The vocabulary of sharp implements in Xinjiang

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Public notification posted in villages of Makit County (Màigàití xiàn 麦盖提县; Mәkit nah̡iyisi / Мәкит наһийиси مەكىت ناھىيىسى) near Kashgar, Xinjiang Uyghur Autonomous Region (XUAR):


A few key terms:  kěn 垦 means "reclaim; reclamation".  Sìshíwǔ tuán 四十五团 refers to a particular military-agricultural bīngtuán 兵团 ("corps; brigade") in Xinjiang.  Some of my archeological investigations in Xinjiang were carried out in areas belonging to such bingtuan.  Life in these bingtuanis usually harsh and the land is generally stark.  One of the main tasks of the bingtuan is to reclaim desert land and make it suitable for agricultural use.

Jǐnjí tōngzhī

Guǎngdà jūmín tóngzhì:

Xiàn jiē dào kěnqū gōng'ān jú yāoqiú, yào duì běn xiáqū jūmín jiāzhōng suǒyǒu lìqì, jí càidāo, fǔzi, tiěqiāo, chútóu, tiěchā, gāngguǎn, pí jiákè xiǎodāo děng lìqì shàng jìnxíng dǎyìn shēnfèn zhèng hàomǎ, xiànqí 10 yuè 5 rì zhì 8 rì sān tiān, dìdiǎn zài gè xiǎoqū dàmén chù, fán bù jìnxíng dǎmǎ de dāojù, yījīng jiǎnchá yīlǜ mòshōu, wèi pèihé hǎo dǎmǎ gōngzuò, jūmín xūyào xiédài běnrén shēnfèn zhèng, bìng měi jiàn dǎmǎ yòngjù shōufèi 4 yuán, tècǐ tōngzhī.

Sìshíwǔ tuán yī shèqū

2017 nián 10 yuè 5 rì






Urgent Notice

All residents-comrades:

Now, in responding to the reclamation area Public Security Bureau's requirement, it is necessary to stamp national ID numbers on all sharp implements, such as kitchen knives, axes / hatchets, shovels / spades, hoes, pitchforks, steel pipes, leather jacket knives (VHM:  presumably knives that are small enough to be put in the pocket of a leather jacket), etc. in the houses of all community residents in this jurisdictional area within the time limit of three days between October 5th and October 8th. The location is at the main gate of all communities. All tools which are not stamped with ID numbers will be confiscated upon examination. In order to coordinate with the task of stamping ID numbers, community residents must bring their own national ID card and will be charged 4 Yuan for each implement that is stamped. It is hereby announced.

The 45th Corps Community No.1


[h.t. Geoff Wade; thanks to Jinyi Cai]


  1. DaveK said,

    October 10, 2017 @ 3:59 pm

    Could " leather jacket knives" = "sheath knives"?

  2. tangent said,

    October 11, 2017 @ 1:33 am

    Does "steel pipe" as a type of "sharp implement" make more sense in the original?

  3. tangent said,

    October 11, 2017 @ 1:41 am

    Google tells me that fee is $0.60 per implement.

    Also that per capita income of Xinjiang farmers and herdsmen was $703 in 2010, so about three implements on one day's income.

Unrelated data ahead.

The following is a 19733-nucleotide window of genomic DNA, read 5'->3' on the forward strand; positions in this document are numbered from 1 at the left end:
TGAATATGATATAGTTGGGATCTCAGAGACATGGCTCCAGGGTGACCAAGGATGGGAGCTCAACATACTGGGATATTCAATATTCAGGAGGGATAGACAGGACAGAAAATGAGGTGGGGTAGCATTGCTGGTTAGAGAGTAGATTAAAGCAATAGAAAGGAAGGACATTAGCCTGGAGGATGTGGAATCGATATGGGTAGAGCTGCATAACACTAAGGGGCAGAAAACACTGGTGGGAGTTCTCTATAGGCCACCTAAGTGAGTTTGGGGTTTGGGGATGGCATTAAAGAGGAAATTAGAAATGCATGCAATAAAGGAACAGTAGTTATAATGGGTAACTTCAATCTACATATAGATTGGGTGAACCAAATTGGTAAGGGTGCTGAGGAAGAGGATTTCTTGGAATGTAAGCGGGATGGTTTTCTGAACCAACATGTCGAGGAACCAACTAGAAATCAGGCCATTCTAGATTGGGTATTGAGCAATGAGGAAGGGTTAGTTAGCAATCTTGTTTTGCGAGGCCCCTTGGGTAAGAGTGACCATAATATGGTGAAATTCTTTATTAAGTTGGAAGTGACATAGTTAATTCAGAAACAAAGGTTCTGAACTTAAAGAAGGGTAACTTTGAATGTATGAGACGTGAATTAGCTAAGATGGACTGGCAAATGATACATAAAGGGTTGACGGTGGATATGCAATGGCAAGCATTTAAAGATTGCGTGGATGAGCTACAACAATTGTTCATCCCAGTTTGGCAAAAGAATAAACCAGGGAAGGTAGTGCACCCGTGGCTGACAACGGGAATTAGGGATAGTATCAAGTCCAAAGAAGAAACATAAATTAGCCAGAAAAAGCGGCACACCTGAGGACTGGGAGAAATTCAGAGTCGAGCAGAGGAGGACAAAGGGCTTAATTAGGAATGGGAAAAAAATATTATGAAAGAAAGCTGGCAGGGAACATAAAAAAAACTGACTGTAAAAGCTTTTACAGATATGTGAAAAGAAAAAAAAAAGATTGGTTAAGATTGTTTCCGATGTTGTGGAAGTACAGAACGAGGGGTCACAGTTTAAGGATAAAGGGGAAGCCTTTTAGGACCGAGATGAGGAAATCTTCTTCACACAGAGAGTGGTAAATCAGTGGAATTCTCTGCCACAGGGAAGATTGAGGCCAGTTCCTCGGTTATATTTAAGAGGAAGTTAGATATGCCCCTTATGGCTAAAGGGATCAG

Relative to U.S. income it would be $23 per knife.

  4. Victor Mair said,

    October 11, 2017 @ 7:45 am


    Thank you for your good question and your astute observation.

    No, "steel pipe" does not make more sense as a "sharp implement" in the original. What it has in common with the other implements named in the notification is that — in the eyes of the CCP authorities — it can be used as a lethal weapon.

    I was thinking exactly along the same lines as you about the high cost — to the commoners — of stamping all these items. Since a commoner's household would normally have more than three "sharp implements", the cost of stamping them all would quickly become prohibitive. That means they would have to hand in / throw away most of the tools they use in their daily existence.

    Given the hysterical climate of anti-Uyghur sentiment among the CCP authorities, there is another surreal aspect to such administrative decrees. Namely, the demographics of the bingtuan in Xinjiang are such that the Han constitute nearly 90% of the population who are resident in them.

    Han 2,204,500 88.1
    Uyghur 165,000 6.6
    Hui 64,700 2.6
    Kazakh 42,700 1.7
    Mongol 6,200 0.3
    others 18,100 0.7


    The reason for such a large number of Han living and working on the bingtuan is because they are essentially enormous military encampments populated mainly by soldier-farmers / workers brought from the eastern parts of the PRC. As mentioned in the o.p., I am intimately familiar with the operation of bingtuan like the 45th corps. One I worked in for awhile had a large prison, most of whose inmates were Han from outside of Xinjiang, and they were expected to work on reclamation and other enterprises and projects related to agriculture and manufacturing.